JACKSONVILLE, Fla — It's officially the second semester of a school year for the books.
Ware County Schools delayed their reopening until Monday due to COVID-19, but most First Coast classrooms are back in action. This time more students are back in the buildings just as teachers learn they will have to wait to get the coronavirus vaccine.
A Duval County Public Schools spokesperson says over 5,000 students are returning to brick and mortar schooling instead of online learning this quarter.
Eleven more students now sit in one of Alex Ingram's classes. Because he's teaching both in-person and online, the in-person classes have more students than they would in a normal year. One class has 26 students.
"When more students move from online to in-person we only have two slots of in-person to put them in," Ingram said.
Every day Ingram is doing the math for what he calls this "Russian roulette" of getting COVID-19 from one of his middle or high school classes.
"I just did an informal survey with my class," he said. "'Hey, how many of you guys traveled or had someone that doesn't live in your house at your house during the break?' It was about 50 percent of my students."
Former health problems mean Ingram is not low-risk when it comes to the virus. He's also not a healthcare worker, first responder, nursing home resident, nor over 65. People in those categories can get the vaccine.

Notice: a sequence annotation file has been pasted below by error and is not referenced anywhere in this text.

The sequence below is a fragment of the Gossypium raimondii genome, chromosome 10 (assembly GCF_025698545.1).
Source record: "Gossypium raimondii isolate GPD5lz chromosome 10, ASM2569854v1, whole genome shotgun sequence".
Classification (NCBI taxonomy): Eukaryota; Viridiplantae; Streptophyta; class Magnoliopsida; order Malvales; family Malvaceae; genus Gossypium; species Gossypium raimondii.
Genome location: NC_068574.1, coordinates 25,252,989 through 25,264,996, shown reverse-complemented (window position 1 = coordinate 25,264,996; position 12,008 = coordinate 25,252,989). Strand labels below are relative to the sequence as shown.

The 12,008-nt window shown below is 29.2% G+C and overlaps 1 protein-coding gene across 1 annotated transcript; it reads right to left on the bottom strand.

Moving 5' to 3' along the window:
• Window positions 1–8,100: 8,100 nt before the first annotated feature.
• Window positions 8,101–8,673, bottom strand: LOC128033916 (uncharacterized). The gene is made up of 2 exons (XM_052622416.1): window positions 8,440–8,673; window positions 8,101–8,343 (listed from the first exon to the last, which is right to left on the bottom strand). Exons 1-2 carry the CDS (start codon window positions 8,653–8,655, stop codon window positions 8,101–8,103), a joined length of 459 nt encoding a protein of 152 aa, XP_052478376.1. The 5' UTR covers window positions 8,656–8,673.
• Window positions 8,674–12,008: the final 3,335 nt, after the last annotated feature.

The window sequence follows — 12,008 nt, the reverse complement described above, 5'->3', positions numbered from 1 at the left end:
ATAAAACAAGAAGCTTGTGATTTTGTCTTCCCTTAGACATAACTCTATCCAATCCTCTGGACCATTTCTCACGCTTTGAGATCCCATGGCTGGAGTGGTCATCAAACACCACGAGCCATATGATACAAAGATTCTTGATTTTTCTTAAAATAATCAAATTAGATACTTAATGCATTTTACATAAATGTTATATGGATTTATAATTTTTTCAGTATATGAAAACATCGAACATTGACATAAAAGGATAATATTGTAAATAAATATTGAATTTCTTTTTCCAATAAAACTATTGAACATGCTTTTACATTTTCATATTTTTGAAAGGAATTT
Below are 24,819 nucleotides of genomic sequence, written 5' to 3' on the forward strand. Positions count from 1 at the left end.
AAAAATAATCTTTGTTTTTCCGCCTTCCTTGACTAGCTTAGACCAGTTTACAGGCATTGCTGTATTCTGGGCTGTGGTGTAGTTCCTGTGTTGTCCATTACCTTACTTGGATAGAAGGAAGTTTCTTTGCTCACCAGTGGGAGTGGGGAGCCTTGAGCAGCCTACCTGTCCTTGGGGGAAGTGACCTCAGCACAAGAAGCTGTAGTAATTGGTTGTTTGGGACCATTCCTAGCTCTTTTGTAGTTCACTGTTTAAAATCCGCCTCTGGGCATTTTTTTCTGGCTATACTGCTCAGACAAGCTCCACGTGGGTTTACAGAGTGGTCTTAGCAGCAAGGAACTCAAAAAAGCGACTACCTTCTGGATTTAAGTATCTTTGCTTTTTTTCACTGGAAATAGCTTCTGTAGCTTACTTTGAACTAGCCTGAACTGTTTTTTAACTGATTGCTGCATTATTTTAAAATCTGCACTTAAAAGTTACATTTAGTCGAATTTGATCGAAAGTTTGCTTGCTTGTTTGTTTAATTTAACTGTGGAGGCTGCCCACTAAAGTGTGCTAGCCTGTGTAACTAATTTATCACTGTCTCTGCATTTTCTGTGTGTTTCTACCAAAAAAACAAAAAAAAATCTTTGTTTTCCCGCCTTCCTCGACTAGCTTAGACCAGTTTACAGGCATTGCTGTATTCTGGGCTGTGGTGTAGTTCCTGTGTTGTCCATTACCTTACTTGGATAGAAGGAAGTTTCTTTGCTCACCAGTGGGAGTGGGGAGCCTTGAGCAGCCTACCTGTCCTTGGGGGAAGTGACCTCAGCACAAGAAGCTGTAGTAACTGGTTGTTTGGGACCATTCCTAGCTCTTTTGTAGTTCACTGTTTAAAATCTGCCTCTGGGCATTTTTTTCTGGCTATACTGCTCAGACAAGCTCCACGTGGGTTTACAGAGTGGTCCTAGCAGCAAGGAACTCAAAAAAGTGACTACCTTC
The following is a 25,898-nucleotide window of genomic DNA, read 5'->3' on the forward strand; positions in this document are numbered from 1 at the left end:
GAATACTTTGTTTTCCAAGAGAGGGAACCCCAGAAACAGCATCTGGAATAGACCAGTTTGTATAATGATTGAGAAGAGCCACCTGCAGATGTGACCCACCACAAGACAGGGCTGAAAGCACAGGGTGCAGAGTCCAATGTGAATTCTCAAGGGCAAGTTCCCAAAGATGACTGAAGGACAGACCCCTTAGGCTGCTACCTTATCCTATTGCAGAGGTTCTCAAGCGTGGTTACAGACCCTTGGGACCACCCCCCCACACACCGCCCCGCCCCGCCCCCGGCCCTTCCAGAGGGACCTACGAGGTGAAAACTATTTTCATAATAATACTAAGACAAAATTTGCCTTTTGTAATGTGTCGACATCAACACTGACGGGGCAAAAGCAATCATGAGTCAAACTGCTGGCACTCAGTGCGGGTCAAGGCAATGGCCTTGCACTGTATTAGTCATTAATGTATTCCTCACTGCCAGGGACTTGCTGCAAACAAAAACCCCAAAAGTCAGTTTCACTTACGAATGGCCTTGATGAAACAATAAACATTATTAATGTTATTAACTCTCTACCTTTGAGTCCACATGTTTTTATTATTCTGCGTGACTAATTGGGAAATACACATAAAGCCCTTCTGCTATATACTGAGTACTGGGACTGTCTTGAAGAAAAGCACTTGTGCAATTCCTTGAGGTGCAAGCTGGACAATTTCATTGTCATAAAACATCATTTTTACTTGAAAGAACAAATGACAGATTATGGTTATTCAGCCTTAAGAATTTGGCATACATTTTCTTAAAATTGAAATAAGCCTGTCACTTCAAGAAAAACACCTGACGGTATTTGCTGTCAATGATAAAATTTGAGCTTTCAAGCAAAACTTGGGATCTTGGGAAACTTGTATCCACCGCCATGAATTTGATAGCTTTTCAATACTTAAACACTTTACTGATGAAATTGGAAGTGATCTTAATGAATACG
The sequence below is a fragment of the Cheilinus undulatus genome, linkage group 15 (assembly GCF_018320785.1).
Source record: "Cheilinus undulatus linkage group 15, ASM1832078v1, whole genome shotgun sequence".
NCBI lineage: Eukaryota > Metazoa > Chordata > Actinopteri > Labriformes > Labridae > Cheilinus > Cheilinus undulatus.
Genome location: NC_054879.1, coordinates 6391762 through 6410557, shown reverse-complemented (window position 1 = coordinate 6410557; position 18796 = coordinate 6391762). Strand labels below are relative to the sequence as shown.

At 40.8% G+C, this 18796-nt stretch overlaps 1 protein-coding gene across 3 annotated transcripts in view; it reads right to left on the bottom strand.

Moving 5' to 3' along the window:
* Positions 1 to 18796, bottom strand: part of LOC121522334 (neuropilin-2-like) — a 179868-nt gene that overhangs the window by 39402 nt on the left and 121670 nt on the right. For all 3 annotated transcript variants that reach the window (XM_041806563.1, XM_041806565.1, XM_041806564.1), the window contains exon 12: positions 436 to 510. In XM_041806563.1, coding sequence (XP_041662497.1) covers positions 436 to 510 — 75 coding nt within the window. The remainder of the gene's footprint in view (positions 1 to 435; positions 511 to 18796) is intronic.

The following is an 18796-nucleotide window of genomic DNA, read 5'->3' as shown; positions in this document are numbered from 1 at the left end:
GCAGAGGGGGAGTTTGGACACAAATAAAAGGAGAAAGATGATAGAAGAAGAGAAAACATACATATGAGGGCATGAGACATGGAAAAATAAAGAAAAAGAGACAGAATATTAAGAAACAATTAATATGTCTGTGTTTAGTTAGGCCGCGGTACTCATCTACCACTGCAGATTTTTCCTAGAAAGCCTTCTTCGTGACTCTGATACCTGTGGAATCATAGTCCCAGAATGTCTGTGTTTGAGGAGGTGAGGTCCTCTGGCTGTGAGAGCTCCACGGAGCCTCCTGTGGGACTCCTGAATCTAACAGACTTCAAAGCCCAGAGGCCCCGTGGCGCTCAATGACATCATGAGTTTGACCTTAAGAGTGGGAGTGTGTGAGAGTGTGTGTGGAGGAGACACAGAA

Ingram was holding his breath on the eve of back-to-school in Duval County as DeSantis was asked by a reporter if he was considering adding teachers to the list of people who can get the vaccine next.
"Not at this time," DeSantis responded.
Teachers are frustrated.
"To see that the governor prioritized firefighters and police officers but not teachers was just a real slap in the face," Ingram said.
"We should be up on that list as well," said Tamisha Curry, a second-grade teacher in Duval County.
Curry is not able to space her desks six feet apart. She has one additional student in her classroom this quarter, bringing the total to 19 children.
"We want to make sure that those that have pre-existing conditions, that are of age, they do need the vaccine," Curry said. "However we are essential workers. So just like your healthcare professionals, your nurses, your doctors, your firefighters, they have access to get it. We have a classroom setting and it's in one small setting all day. They are with us all day except for 30 minutes for lunch."
There are over 82,000 students now on campus and just over 24,000 learning online. A DCPS spokesperson says their substitute teacher provider had more than 2,000 substitute teachers in their pool at last check.
There is no word on when teachers specifically may be able to get the vaccine. The incoming surgeon general said it could be the end of the summer by the time there is widespread vaccination.